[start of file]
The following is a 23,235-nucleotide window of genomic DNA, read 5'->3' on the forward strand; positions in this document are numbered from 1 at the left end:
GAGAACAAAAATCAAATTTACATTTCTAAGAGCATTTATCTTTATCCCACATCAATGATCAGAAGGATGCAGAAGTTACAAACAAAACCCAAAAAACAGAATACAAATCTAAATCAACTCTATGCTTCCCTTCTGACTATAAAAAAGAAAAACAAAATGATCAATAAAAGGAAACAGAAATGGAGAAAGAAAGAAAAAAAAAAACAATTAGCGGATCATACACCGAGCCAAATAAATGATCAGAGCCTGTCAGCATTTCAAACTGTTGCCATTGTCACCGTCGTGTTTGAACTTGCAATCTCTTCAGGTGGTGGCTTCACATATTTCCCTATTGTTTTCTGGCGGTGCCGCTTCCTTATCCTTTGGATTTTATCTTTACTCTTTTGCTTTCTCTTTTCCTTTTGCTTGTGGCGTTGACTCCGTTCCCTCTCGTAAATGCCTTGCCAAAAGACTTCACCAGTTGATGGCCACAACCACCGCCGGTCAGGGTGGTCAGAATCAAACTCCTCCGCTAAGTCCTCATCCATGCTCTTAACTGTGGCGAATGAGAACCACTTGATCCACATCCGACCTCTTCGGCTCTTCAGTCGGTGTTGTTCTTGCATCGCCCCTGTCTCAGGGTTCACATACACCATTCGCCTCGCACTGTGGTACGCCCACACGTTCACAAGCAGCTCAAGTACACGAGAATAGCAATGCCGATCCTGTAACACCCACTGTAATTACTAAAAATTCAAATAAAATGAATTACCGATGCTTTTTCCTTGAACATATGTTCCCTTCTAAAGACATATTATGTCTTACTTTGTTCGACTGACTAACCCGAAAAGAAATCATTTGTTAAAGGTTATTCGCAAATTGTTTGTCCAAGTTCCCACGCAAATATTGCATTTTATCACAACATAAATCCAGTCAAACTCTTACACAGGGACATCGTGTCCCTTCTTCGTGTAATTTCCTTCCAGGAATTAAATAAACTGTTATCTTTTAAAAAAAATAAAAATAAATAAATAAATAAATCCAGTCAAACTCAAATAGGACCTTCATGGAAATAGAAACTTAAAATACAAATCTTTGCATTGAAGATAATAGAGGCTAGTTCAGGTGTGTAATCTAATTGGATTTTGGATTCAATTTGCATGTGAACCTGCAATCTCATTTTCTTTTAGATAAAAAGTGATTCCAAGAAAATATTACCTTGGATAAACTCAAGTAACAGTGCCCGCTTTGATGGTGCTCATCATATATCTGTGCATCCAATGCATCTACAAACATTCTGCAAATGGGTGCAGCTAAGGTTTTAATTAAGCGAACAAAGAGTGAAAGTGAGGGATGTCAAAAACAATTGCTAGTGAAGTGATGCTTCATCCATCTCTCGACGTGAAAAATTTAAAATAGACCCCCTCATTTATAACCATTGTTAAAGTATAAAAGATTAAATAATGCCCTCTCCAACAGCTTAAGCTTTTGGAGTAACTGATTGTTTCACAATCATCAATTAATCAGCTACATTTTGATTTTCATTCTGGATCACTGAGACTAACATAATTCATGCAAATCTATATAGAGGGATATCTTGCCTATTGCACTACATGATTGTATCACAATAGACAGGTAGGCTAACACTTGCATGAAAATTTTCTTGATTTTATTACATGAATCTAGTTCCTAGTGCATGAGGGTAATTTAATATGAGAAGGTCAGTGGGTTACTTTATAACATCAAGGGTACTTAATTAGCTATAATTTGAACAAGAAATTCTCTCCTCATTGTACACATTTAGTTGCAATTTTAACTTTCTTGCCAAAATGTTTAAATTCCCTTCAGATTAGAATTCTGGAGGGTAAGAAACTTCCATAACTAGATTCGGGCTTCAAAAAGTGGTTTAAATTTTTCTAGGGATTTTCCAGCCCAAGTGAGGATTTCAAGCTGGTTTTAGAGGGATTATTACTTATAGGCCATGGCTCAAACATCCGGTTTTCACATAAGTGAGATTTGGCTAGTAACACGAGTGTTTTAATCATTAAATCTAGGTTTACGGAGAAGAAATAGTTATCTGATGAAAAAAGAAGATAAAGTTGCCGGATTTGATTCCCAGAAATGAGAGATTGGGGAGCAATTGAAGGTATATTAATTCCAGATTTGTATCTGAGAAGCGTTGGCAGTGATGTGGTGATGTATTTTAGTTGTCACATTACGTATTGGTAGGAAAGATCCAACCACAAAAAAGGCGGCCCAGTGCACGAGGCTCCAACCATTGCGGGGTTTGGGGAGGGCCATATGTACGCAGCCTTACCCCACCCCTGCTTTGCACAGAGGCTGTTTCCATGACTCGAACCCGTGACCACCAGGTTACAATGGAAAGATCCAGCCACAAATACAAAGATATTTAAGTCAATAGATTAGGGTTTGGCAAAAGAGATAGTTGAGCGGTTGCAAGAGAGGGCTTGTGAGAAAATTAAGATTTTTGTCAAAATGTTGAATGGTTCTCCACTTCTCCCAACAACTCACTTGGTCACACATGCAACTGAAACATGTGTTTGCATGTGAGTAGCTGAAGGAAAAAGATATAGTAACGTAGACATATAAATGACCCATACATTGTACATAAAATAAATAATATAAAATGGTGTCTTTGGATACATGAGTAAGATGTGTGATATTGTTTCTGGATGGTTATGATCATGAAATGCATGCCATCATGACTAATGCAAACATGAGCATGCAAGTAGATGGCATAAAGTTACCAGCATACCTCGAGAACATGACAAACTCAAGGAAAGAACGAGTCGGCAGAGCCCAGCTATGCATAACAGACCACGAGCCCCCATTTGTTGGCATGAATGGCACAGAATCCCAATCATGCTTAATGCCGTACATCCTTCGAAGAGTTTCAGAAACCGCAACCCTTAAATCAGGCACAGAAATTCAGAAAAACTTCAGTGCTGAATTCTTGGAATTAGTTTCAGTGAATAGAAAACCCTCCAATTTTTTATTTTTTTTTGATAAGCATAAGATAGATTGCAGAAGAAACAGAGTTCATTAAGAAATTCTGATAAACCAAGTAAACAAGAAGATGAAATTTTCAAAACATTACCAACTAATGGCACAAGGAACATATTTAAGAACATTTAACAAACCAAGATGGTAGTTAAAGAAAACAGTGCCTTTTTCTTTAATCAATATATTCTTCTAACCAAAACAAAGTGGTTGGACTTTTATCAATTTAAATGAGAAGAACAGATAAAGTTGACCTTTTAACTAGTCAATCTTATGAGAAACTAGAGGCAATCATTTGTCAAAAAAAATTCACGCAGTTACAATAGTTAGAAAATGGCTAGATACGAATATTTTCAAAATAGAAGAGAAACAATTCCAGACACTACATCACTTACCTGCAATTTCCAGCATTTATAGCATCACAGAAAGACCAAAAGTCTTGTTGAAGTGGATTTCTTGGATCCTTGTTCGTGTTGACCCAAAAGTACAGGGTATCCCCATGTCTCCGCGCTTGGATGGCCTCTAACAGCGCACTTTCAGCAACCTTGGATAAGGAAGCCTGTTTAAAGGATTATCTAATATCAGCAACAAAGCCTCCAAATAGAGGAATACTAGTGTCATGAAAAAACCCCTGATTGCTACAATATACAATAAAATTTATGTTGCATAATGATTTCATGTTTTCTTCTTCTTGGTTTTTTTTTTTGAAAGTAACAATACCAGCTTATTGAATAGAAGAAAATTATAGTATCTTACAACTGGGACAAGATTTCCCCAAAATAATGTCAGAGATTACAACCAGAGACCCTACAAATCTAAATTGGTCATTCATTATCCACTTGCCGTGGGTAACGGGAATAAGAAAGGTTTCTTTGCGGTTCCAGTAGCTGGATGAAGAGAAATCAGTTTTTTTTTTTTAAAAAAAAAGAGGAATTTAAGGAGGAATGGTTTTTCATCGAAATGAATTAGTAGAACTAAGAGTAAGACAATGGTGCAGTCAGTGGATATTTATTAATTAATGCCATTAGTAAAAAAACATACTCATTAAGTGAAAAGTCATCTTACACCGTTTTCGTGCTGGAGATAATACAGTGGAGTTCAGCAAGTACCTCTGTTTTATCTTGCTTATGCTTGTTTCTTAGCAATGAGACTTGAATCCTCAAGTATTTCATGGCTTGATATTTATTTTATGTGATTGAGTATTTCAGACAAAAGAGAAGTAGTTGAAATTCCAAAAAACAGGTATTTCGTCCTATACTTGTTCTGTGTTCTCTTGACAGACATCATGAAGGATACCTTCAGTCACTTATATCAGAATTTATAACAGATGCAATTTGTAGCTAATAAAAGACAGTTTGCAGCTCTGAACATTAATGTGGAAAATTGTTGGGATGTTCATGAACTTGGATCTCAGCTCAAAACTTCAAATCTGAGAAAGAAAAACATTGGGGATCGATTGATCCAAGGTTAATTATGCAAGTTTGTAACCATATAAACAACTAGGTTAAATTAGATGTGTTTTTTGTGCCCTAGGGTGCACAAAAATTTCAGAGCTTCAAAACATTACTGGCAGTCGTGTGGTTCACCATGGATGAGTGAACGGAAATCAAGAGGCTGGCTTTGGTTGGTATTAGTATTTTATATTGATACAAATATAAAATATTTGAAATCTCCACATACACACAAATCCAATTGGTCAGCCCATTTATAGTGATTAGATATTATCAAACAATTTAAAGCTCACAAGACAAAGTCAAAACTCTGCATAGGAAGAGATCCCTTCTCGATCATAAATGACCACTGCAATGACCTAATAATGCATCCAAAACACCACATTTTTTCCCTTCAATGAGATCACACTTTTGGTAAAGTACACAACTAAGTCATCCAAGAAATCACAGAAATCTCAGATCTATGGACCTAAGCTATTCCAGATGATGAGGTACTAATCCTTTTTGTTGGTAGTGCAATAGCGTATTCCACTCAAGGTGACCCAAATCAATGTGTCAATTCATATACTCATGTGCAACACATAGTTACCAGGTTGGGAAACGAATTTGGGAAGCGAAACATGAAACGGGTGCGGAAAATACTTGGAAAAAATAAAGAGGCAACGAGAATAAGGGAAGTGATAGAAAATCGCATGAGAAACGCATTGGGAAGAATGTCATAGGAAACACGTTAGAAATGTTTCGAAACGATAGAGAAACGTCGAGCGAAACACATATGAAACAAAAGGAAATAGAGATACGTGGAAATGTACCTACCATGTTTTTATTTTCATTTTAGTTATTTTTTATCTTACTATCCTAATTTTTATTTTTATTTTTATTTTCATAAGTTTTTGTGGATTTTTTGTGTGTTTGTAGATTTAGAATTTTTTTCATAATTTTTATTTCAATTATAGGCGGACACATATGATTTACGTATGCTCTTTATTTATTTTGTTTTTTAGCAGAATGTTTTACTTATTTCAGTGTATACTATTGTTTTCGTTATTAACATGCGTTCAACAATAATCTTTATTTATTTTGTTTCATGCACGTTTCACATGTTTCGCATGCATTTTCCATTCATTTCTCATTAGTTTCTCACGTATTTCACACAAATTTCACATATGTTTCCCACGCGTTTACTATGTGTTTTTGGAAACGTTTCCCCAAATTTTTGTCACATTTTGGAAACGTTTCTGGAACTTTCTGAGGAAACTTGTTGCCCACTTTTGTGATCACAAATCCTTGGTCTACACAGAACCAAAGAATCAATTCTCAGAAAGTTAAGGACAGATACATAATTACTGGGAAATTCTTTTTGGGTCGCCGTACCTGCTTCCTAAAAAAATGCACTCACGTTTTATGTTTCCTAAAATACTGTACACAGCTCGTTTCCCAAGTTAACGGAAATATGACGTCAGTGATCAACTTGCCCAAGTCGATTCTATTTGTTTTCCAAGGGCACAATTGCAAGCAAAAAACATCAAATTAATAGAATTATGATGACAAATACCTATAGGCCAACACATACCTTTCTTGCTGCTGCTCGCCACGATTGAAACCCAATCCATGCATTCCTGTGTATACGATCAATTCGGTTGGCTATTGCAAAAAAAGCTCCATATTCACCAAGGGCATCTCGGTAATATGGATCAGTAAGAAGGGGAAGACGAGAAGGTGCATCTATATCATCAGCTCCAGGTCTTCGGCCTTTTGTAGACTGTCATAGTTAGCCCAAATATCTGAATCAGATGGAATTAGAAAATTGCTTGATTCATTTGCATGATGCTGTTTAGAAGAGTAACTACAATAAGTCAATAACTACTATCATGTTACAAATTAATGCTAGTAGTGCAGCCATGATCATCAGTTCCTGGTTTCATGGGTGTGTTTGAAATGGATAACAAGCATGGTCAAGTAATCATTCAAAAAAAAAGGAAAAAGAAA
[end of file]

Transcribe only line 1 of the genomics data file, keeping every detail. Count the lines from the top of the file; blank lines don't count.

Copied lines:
The following is a 23,235-nucleotide window of genomic DNA, read 5'->3' on the forward strand; positions in this document are numbered from 1 at the left end: